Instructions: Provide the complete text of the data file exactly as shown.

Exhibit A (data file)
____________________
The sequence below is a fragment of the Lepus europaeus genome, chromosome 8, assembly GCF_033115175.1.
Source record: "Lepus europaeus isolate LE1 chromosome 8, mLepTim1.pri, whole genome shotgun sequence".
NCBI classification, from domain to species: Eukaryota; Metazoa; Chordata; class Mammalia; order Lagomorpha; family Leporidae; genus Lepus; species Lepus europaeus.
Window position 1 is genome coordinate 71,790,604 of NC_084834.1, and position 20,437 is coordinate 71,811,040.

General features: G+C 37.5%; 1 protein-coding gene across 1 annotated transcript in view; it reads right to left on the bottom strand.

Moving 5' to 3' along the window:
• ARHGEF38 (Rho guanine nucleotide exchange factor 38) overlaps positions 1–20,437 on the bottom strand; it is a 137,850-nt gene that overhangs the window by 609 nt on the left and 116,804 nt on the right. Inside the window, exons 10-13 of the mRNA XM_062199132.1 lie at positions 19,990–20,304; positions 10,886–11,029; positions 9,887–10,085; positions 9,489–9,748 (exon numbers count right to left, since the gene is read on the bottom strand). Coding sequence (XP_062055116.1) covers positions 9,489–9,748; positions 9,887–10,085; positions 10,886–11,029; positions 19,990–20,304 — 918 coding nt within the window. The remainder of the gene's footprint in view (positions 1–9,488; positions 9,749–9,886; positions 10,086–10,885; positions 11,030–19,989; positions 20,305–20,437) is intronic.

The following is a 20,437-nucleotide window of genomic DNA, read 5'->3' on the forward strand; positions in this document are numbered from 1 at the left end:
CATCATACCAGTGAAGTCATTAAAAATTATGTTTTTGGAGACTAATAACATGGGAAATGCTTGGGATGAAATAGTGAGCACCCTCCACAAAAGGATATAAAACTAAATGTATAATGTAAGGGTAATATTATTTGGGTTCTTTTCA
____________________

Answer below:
The sequence below is a fragment of the Lepus europaeus genome, chromosome 8, assembly GCF_033115175.1.
Source record: "Lepus europaeus isolate LE1 chromosome 8, mLepTim1.pri, whole genome shotgun sequence".
NCBI classification, from domain to species: Eukaryota; Metazoa; Chordata; class Mammalia; order Lagomorpha; family Leporidae; genus Lepus; species Lepus europaeus.
Window position 1 is genome coordinate 71,790,604 of NC_084834.1, and position 20,437 is coordinate 71,811,040.

General features: G+C 37.5%; 1 protein-coding gene across 1 annotated transcript in view; it reads right to left on the bottom strand.

Moving 5' to 3' along the window:
• ARHGEF38 (Rho guanine nucleotide exchange factor 38) overlaps positions 1–20,437 on the bottom strand; it is a 137,850-nt gene that overhangs the window by 609 nt on the left and 116,804 nt on the right. Inside the window, exons 10-13 of the mRNA XM_062199132.1 lie at positions 19,990–20,304; positions 10,886–11,029; positions 9,887–10,085; positions 9,489–9,748 (exon numbers count right to left, since the gene is read on the bottom strand). Coding sequence (XP_062055116.1) covers positions 9,489–9,748; positions 9,887–10,085; positions 10,886–11,029; positions 19,990–20,304 — 918 coding nt within the window. The remainder of the gene's footprint in view (positions 1–9,488; positions 9,749–9,886; positions 10,086–10,885; positions 11,030–19,989; positions 20,305–20,437) is intronic.

The following is a 20,437-nucleotide window of genomic DNA, read 5'->3' on the forward strand; positions in this document are numbered from 1 at the left end:
CATCATACCAGTGAAGTCATTAAAAATTATGTTTTTGGAGACTAATAACATGGGAAATGCTTGGGATGAAATAGTGAGCACCCTCCACAAAAGGATATAAAACTAAATGTATAATGTAAGGGTAATATTATTTGGGTTCTTTTCA